KAZAKHSTAN, THE NEW COUNTRY OF IMMIGRATION FOR CENTRAL ASIAN WORKERS
Although Kazakhstan experienced significant net emigration throughout the 1990s, it has now become a republic of immigration in the space of a few years. Large numbers of migrants from the other Central Asian countries are drawn to Kazakhstan because it is easier to move there than to Russia; xenophobia is much less rife; and the rhythm of economic development makes it very attractive in salary terms. According to official estimates, about 500,000 migrants from other Central Asian Republics work in Kazakhstan. At the CIS summit in October 2007, the Kazakh government distinguished itself by moving to have adopted a resolution on a series of legally and socially protective measures for migrants.
BACKGROUND : More than half of Kazakhstan’s Central Asian migrants are comprised of Uzbeks, while around 200,000 are Kyrgyz and around 50,000 Tajiks. The majority of migrants are concentrated in four regions: Almaty, Astana, Atyrau and southern Kazakhstan. In the first two regions, migrants are chiefly employed in the construction industry, which is undergoing a real boom, while in Atyrau, several tens of thousands of workers (according to some sources, at least 30,000 Uzbeks) work in the oil industry. In southern Kazakhstan, predominantly Uzbek migrants are employed in the agricultural domain, especially in cotton fields. In Kazakhstan, a kilogram of cotton pays US$0.40 compared with only 0.05 in Uzbekistan. As for the Kyrgyz, a large number of them work on tobacco plantations.
The migrants are specialized in several different sectors: according to estimates, nearly a third work in the construction industry, another third in convenience services (the food service industry, small business, home repairs services), and the last third in agriculture. The highest salaries are in the construction sector (about US$200 per month), whereas those in agriculture are much lower (about US$80 per month). Although men constitute the overwhelming majority of migrants, there is an increasing number of women migrants: in 2002, women made up only 15 percent of Uzbek migrants to Kazakhstan, but by 2004 they made up nearly a quarter. Kazakhstan indeed lacks employees in sectors largely staffed by women, such as agriculture, the tertiary sector of the food service industry, and domestic services.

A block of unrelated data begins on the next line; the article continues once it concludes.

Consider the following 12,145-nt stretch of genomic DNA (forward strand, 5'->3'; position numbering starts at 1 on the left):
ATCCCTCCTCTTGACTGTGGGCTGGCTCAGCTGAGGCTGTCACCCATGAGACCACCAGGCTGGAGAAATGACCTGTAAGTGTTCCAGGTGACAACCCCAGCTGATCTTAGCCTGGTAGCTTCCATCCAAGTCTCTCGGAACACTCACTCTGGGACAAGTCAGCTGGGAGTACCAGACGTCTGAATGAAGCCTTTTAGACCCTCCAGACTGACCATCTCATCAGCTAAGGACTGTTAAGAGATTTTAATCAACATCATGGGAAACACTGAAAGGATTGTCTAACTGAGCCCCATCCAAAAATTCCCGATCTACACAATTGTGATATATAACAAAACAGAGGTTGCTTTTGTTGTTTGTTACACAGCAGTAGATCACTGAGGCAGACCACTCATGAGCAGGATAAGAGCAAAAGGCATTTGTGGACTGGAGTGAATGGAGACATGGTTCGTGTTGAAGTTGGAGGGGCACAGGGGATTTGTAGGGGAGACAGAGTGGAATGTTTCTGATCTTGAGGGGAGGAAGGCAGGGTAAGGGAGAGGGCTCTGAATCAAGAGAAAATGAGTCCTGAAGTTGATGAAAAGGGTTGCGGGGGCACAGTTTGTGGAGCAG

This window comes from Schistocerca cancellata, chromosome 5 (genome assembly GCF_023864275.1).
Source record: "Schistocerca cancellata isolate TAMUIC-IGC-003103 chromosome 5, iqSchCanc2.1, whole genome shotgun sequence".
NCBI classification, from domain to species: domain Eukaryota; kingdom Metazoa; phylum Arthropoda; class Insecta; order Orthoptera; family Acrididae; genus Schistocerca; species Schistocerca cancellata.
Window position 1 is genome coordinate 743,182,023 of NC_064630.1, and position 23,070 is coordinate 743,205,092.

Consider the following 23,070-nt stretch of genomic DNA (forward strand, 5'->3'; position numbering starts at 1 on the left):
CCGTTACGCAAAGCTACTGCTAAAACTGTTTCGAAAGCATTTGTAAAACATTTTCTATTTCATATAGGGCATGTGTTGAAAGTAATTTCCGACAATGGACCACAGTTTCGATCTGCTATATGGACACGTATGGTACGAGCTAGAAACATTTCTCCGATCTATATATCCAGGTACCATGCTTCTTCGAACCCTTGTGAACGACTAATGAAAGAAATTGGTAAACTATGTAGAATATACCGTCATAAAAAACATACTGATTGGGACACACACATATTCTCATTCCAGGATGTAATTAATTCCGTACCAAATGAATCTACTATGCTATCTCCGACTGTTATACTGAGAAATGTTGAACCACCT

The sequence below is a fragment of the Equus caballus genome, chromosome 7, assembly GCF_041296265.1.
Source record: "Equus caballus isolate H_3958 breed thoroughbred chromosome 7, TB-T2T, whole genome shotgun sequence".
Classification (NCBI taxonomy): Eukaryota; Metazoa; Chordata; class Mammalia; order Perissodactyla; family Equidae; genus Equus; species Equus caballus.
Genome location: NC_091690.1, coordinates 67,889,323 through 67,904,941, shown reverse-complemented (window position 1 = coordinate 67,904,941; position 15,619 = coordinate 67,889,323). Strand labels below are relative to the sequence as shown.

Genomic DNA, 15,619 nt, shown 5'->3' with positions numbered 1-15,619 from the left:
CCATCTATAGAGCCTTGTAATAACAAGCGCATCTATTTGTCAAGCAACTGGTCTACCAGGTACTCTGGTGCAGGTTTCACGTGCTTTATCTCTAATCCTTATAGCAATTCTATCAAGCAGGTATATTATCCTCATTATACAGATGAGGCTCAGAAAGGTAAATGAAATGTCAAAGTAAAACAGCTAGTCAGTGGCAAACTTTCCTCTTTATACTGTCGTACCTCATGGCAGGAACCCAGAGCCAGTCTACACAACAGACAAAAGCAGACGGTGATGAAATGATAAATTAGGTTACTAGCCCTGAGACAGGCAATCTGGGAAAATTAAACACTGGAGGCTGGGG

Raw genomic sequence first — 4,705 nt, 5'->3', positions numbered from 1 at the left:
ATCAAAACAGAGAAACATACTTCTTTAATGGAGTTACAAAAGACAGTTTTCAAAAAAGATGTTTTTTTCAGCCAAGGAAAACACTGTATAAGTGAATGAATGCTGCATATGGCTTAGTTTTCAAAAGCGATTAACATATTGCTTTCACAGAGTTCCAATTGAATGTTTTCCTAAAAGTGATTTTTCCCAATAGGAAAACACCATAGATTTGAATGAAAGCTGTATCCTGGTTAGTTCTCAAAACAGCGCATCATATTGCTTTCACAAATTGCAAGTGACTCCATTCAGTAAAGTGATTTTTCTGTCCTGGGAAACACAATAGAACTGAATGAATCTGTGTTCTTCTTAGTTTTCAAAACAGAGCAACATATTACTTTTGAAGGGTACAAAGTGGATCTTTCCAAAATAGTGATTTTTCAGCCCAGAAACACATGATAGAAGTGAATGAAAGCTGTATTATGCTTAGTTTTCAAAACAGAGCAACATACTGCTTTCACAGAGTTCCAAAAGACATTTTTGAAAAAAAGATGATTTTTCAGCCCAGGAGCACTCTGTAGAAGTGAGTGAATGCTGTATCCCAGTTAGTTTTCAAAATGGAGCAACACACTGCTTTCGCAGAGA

The Central Asian migrations to Kazakhstan can be divided into three categories: daily, temporary, and permanent. The first takes place notably in the border regions of southern Kazakhstan, where an increasing number of Uzbeks commute to work on the Kazakh side of the border during the day, and return home at evening. Regular border closures and administrative complications at customs thus trigger strong tensions among villagers who have become economically dependent on being able to cross the border. The border post at Zhybek Zholy, for instance, is crossed by more than 4,000 Uzbek migrants each day. But for the majority of migrants, leaving for Kazakhstan is temporary. The length of stays thus vary largely depending on available opportunities: mostly they last between two and eight months, with construction works taking place in spring and summer, and work in the fields taking place in the fall. Many hope to return to their own countries after accumulating sufficient capital to construct a house or start up a small business. However, there are increasingly more migrants seemingly intent on staying on a permanent basis. As a matter of fact, between 1999 and 2004, more than 130,000 Uzbeks, drawn by higher living standards (an average Uzbek salary is around US$40 dollars, compared to 250 in Kazakhstan), moved to Kazakhstan permanently.